Mrs Janelle Skinner

Mrs Janelle Skinner

Postdoctoral Fellow

School of Health Sciences

Career Summary

Biography

Dr Janelle Skinner is a Postdoctoral researcher in the College of Health, Medicine and Wellbeing; and an Accredited Practising Dietitian (APD). Her research focuses on addictive eating and objective biomarkers that may characterise compulsive overeating behaviours. She has a special interest in how people react to food cues, particularly 'hyperpalatable' foods, and the effects this has on physiological responses in the body.



Qualifications

  • Bachelor of Nutrition and Dietetics (Honours), University of Newcastle

Keywords

  • Behaviour change
  • Dietary assessment
  • Food addiction

Fields of Research

Code Description Percentage
321001 Clinical nutrition 100

Professional Experience

UON Appointment

Title Organisation / Department
Postdoctoral Fellow University of Newcastle
School of Health Sciences
Australia
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Publications

For publications that are currently unpublished or in-press, details are shown in italics.


Journal article (13 outputs)

Year Citation Altmetrics Link
2021 Pursey KM, Collins R, Skinner J, Burrows TL, 'Characteristics of individuals seeking addictive eating treatment.', Eat Weight Disord, (2021)
DOI 10.1007/s40519-021-01147-y
Co-authors Kirrilly Pursey, Rebecca A Collins Uon, Tracy Burrows
2021 Whatnall M, Skinner J, Verdejo-Garcia A, Carter A, Brown RM, Andrews ZB, et al., 'Symptoms of Addictive Eating: What Do Different Health Professions Think?', Behav Sci (Basel), 11 (2021) [C1]
DOI 10.3390/bs11050060
Co-authors Christopher Dayas, Megan Whatnall, Tracy Burrows
2021 Whatnall MC, Skinner J, Pursey K, Brain K, Collins R, Hutchesson MJ, Burrows TL, 'Efficacy of dietary interventions in individuals with substance use disorders for illicit substances or illicit use of pharmaceutical substances: A systematic review.', J Hum Nutr Diet, (2021)
DOI 10.1111/jhn.12871
Co-authors Katherine Brain, Rebecca A Collins Uon, Tracy Burrows, Megan Whatnall, Kirrilly Pursey, Melinda Hutchesson
2020 Skinner JA, Garg ML, Dayas CV, Burrows TL, 'Using participant ratings to construct food image paradigms for use in the Australian population A pilot study', Food Quality and Preference, 82 (2020) [C1]

In human research, images of food are often used as cues in place of real foods. To elicit anticipatory responses in targeted populations (e.g. prompting changes in metabolic horm... [more]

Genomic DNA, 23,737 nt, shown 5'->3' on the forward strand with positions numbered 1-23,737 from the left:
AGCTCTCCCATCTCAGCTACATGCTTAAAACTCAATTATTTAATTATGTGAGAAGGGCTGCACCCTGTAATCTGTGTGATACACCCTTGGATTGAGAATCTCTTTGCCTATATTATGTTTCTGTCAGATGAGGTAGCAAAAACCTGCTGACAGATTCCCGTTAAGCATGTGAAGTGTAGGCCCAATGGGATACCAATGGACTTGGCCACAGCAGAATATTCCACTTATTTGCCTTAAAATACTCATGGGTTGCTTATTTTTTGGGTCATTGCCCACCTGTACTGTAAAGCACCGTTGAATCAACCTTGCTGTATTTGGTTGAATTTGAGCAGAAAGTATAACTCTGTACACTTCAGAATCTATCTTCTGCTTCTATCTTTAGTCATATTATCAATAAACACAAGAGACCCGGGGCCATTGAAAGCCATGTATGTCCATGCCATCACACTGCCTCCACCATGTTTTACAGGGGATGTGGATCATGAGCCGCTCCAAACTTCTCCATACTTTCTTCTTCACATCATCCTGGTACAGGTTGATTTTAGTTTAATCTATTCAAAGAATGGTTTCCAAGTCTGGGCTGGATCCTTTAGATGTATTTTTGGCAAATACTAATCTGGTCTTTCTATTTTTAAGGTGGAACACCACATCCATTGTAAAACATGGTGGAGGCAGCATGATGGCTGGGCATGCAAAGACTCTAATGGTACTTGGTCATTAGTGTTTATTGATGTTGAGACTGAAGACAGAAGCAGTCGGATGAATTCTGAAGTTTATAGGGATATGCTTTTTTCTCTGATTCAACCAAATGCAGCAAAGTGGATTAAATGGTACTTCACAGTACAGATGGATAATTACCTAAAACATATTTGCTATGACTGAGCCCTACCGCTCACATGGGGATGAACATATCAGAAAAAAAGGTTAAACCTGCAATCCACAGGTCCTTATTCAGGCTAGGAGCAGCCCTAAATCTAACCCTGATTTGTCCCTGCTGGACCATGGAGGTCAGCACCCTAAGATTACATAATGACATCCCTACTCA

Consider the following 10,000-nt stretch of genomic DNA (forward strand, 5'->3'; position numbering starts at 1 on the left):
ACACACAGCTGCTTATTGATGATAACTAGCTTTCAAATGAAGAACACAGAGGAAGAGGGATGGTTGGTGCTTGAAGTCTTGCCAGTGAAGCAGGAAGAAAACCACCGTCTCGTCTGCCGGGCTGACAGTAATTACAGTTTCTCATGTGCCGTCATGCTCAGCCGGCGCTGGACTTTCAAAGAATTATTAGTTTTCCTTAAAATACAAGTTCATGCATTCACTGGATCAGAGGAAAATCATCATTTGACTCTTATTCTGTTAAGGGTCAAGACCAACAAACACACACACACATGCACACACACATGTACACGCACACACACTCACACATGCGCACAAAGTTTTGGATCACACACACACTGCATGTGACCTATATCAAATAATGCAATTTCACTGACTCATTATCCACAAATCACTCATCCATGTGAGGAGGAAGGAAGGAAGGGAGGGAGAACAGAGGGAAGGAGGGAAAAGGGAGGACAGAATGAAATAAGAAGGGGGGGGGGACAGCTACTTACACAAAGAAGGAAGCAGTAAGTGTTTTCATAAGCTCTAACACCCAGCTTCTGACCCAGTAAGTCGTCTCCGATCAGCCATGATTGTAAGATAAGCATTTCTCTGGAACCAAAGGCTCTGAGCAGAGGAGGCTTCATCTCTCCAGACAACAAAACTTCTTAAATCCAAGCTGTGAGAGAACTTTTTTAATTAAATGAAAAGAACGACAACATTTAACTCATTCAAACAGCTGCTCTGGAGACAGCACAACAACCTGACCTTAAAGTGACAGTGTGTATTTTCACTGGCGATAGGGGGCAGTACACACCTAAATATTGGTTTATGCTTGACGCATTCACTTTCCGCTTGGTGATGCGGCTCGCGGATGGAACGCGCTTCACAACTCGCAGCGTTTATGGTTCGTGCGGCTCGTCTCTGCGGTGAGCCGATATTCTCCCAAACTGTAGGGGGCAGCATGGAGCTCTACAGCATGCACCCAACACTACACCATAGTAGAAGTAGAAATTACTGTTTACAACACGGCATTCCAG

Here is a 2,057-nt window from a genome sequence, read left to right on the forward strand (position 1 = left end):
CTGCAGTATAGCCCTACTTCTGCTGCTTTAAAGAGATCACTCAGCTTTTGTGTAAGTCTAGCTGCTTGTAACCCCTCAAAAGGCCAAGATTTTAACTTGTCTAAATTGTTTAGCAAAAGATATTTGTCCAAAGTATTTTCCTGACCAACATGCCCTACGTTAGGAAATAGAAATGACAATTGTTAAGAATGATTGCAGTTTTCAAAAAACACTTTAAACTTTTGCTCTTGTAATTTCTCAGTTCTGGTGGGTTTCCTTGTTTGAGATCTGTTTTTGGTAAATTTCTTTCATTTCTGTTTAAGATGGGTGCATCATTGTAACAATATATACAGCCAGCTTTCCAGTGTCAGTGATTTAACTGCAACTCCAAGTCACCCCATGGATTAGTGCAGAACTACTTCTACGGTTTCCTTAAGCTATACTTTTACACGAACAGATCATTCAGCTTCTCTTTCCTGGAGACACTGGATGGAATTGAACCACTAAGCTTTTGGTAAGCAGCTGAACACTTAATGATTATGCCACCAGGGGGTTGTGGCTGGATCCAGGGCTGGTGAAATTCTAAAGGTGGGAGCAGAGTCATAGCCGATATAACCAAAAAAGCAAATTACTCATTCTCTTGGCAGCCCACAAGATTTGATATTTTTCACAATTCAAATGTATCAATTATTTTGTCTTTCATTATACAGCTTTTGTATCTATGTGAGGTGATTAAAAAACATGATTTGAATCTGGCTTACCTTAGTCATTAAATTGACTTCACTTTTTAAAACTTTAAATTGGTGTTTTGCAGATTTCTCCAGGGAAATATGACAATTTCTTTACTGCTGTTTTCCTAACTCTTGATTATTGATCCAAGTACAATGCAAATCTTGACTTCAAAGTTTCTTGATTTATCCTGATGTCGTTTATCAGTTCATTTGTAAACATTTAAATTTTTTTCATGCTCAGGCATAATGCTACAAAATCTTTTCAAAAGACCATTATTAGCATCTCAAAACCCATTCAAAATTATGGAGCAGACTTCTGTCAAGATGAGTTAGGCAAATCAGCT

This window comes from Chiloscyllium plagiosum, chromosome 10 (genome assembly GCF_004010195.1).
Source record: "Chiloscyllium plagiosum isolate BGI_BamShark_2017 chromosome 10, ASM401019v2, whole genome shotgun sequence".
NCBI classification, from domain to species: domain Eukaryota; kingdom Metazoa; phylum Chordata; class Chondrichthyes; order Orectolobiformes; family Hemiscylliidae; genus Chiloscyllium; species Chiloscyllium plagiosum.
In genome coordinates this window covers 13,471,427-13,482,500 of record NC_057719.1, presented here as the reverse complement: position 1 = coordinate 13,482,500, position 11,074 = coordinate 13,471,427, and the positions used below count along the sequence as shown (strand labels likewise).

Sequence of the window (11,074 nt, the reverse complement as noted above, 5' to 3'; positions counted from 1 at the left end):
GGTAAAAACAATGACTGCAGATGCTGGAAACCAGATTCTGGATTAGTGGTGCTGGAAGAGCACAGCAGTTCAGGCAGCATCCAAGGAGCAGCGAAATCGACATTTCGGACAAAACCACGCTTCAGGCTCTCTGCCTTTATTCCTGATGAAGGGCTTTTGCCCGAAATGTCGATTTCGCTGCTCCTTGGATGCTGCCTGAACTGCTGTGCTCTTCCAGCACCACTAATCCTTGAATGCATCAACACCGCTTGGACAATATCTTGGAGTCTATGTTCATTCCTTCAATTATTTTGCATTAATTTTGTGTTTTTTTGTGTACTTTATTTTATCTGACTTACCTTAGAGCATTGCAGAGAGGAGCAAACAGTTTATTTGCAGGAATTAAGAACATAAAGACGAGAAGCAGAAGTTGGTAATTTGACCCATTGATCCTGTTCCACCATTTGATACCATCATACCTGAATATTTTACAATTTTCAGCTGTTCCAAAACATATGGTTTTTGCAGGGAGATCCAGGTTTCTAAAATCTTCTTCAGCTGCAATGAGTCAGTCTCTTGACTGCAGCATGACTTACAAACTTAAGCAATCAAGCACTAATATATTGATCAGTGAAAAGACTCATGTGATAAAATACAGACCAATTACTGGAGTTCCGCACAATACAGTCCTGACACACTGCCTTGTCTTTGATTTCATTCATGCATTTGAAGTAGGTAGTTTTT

In human research, images of food are often used as cues in place of real foods. To elicit anticipatory responses in targeted populations (e.g. prompting changes in metabolic hormones, invoking food cravings), cultural differences and population norms with regard to food preferences need to be considered. This pilot study aimed to construct two image paradigms (healthy vs. hyperpalatable foods) for experimental use within the Australian population. A dataset of 200 images (from the licenced database Food-pics and internet sources), representative of healthy and hyperpalatable foods commonly consumed in Australia, was compiled by research dietitians. Ten male and female adults volunteered to view the images. Participants categorised each image as either healthy food or ¿junk food¿ (i.e. hyperpalatable food), and rated each image according to three criteria: 1) familiarity of the food displayed; 2) recognisability of the food; and 3) appetisingness of the food. Overall, agreement with a priori categories was high for both healthy and hyperpalatable food images, 87.3% and 87.7% respectively. The food images with the lowest overall ratings (score <7 out of possible 9) were removed from the dataset and the final paradigms each contain 75 images. The healthy food paradigm contains foods from the five core food groups (fruit, vegetables, grains and cereals, meat and meat alternatives, dairy foods), and the hyperpalatable food paradigm contains non-core foods (sweet and savoury discretionary choice foods). The paradigms represent a broad range of commonly consumed foods that will be relevant for prospective projects utilising food cues in Australian adults.

DOI 10.1016/j.foodqual.2020.103885
Citations Scopus - 1Web of Science - 1
Co-authors Manohar Garg, Christopher Dayas, Tracy Burrows
2020 Fenton S, Burrows TL, Skinner JA, Duncan MJ, 'The influence of sleep health on dietary intake: a systematic review and meta-analysis of intervention studies', JOURNAL OF HUMAN NUTRITION AND DIETETICS, 34 273-285 (2020) [C1]
DOI 10.1111/jhn.12813
Citations Scopus - 3Web of Science - 4
Co-authors Tracy Burrows, Mitch Duncan
2019 Skinner JA, Garg ML, Dayas CV, Burrows TL, 'Is weight status associated with peripheral levels of oxytocin? A pilot study in healthy women.', PHYSIOLOGY & BEHAVIOR, 212 (2019) [C1]
DOI 10.1016/j.physbeh.2019.112684
Citations Scopus - 3
Co-authors Tracy Burrows, Manohar Garg, Christopher Dayas
2019 Skinner JA, Campbell EJ, Dayas CV, Garg ML, Burrows TL, 'The relationship between oxytocin, dietary intake and feeding: A systematic review and meta-analysis of studies in mice and rats', Frontiers in Neuroendocrinology, 52 65-78 (2019) [C1]

The neuropeptide oxytocin has been associated with food intake and feeding behaviour. This systematic review aimed to investigate the impact of oxytocin on dietary intake and feed... [more]

The neuropeptide oxytocin has been associated with food intake and feeding behaviour. This systematic review aimed to investigate the impact of oxytocin on dietary intake and feeding behaviour in rodent studies. Six electronic databases were searched to identify published studies to April 2018. Preclinical studies in mice and rats were included if they reported: (1) a dietary measure (i.e. food or nutrient and/or behaviour (2) an oxytocin measure, and (3) relationship between the two measures. A total of 75 articles (n = 246 experiments) were included, and study quality appraised. The majority of studies were carried out in males (87%). The top three oxytocin outcomes assessed were: exogenous oxytocin administration (n = 126), oxytocin-receptor antagonist administration (n = 46) and oxytocin gene deletion (n = 29). Meta-analysis of exogenous studies in mice (3 studies, n = 43 comparisons) and rats (n = 8 studies, n = 82 comparisons) showed an overall decrease in food intake with maximum effect shown at 2 h post-administration.